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17. "Words, words...."

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Author Topic: 17. "Words, words...."  (Read 38 times)
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« on: April 16, 2023, 11:20:04 am »

SERGEANT Rogers picked the bottle up and held it against the light.

"Empty, I see," he said, and put it down again. His face was as expressionless as ever.

"Well?" said Julius, eagerly. "Isn't that the thing you are looking for?"

"It seems so, Sir Julius. Briggs will be able to identify it, no doubt." His tone was unenthusiastic, almost uninterested.

"And it was in my wardrobe, of all places! How the devil did it get there, do you suppose?"

"Well, sir, your room is readily accessible from the stairs. Once on the landing, it is the first door one comes to."

"Quite. Next door to Lady Camilla's, in fact. Mrs. Carstairs' room is just beyond."

"I have that in mind, sir."

"You searched their rooms last night, I suppose?"

"Yes, sir."

"Then, how----?"

"I have no suggestions to offer, sir. And unless the person who put it there chooses to tell us, I see no means of finding out."

The disapproval in the sergeant's voice was too plain to be ignored.

"I suppose," faltered Sir Julius, "I should have left it where it was until you could see it."

"You should, sir."

"There might have been fingerprints on it, and so on."

"There was the possibility of fingerprints, certainly."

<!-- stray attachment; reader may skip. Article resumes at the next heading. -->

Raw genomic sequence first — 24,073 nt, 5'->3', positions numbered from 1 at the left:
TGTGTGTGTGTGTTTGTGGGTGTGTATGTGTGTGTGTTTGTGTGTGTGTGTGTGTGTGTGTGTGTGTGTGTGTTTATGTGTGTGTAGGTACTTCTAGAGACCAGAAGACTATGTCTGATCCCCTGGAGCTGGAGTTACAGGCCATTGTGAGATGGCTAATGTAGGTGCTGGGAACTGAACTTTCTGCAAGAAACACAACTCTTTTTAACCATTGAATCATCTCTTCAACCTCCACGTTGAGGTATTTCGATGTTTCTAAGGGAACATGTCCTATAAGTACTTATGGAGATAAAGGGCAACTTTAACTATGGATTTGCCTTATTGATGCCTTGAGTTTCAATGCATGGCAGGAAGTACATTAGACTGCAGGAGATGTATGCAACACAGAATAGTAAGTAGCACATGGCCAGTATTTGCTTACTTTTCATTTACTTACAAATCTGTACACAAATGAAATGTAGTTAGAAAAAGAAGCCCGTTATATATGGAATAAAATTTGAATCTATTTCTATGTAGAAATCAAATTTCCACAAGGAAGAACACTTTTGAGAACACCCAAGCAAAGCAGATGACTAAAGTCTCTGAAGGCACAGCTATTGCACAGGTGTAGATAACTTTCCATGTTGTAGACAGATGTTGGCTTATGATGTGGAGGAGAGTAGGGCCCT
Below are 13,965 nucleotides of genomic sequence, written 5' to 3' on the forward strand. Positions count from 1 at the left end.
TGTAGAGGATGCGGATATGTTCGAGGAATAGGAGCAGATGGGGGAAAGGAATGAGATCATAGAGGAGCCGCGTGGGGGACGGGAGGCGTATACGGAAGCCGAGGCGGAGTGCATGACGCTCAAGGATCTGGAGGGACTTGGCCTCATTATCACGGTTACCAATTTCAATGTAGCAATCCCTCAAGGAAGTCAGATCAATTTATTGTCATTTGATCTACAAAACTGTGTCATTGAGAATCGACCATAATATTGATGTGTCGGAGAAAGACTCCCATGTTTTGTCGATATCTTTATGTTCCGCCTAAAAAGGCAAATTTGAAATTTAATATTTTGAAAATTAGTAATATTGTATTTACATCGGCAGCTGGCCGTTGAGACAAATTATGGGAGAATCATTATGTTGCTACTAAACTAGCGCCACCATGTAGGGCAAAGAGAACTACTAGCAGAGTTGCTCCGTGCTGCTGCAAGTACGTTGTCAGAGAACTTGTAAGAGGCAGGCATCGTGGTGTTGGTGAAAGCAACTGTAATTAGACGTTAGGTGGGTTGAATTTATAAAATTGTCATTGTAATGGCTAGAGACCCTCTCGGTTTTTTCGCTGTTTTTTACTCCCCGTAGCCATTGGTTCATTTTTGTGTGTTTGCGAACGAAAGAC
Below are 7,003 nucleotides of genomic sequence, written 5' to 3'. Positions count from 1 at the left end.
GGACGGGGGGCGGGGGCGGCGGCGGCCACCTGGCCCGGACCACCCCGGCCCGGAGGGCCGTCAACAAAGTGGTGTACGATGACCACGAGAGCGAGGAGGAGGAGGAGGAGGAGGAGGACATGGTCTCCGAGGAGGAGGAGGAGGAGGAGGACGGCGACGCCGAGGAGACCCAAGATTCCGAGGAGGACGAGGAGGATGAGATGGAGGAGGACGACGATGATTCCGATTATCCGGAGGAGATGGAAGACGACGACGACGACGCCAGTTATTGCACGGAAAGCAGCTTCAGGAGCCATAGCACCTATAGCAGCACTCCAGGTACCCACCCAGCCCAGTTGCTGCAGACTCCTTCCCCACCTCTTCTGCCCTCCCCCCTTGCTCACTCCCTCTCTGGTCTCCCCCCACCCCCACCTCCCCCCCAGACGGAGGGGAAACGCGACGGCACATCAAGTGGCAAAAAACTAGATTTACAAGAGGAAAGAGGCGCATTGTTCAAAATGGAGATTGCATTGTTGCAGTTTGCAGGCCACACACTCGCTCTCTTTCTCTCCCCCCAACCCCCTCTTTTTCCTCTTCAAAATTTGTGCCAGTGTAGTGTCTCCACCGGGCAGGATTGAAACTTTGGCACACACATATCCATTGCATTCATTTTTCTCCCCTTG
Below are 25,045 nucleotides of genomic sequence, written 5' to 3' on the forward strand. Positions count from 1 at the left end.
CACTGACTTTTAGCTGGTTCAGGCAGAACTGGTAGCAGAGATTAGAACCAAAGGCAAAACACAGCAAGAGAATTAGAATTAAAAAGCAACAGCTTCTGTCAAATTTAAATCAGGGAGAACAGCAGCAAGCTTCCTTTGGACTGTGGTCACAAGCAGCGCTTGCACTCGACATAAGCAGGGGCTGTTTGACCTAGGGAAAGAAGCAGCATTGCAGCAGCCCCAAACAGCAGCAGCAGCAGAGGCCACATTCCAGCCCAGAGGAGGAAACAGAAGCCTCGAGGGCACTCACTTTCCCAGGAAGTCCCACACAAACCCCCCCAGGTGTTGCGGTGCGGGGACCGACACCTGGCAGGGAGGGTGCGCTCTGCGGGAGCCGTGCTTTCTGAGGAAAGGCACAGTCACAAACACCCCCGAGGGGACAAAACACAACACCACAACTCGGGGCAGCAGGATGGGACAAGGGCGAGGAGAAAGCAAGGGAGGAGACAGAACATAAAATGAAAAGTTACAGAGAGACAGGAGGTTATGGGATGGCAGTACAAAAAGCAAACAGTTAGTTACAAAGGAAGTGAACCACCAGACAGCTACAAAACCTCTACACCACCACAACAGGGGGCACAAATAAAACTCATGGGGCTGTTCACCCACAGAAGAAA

"I am sorry. It was stupid of me. I'm afraid I rather lost my head when I saw it there."

"I quite understand, sir." Rogers paused before he went on, a little ominously, "No doubt the officer who takes charge of this case in due course will accept your explanation, in view of your position."

"Good God, Rogers, I should hope so!" Julius exploded.

"He will, of course, have to take account of the fact that there is no corroboration of your statement of how this was found."

"Tchah!" said Sir Julius.

"However," Rogers went on smoothly, "there is one point as to which I shall be able to satisfy him. It was not in your wardrobe when I searched it last night. Let me see, you say it was underneath the top handkerchief in the pile just now?"


"I opened that drawer when I was assisting you to change your clothes this afternoon. If anything had been disarranged there at the time, I think I should have observed it. I cannot be sure, but I think I should. That may help to limit further the period in which it was placed there."

Rogers picked up the bottle and put it in his pocket.

"There is nothing else you would like to tell me about this, sir?" he asked.

"There is nothing else I can tell you. You have all the facts."

"There is one fact," observed Dr. Bottwink, "which is to me, at least, of some comfort."

"What is that, sir?"

"The fact that this bottle is now empty. It means that I shall be able to eat my dinner with some degree of confidence."

He got up and left the room. Whether for the reason he mentioned or not, he looked considerably less depressed than he had been. His face remained serious and thoughtful, but it had lost the look of blank dismay that it had worn ever since the tragedy of Mrs. Carstairs had been discovered. He walked briskly enough to the north-east wing of the house, climbed the familiar, narrow stairs and found himself once more in the muniment room.

For once the haven failed to work its familiar spell. To all appearance it was unchanged. The roof had miraculously withstood the assaults of the weather. The archives still stood in their oak presses dry and intact. But now they cast their allurements in vain. Something had come between them and their impassioned suitor. The twentieth century, vulgar, discordant and disquieting, had invaded the stronghold of the eighteenth and put it to rout. To his own deep astonishment, Dr. Bottwink found himself completely uninterested in the papers of the third Lord Warbeck.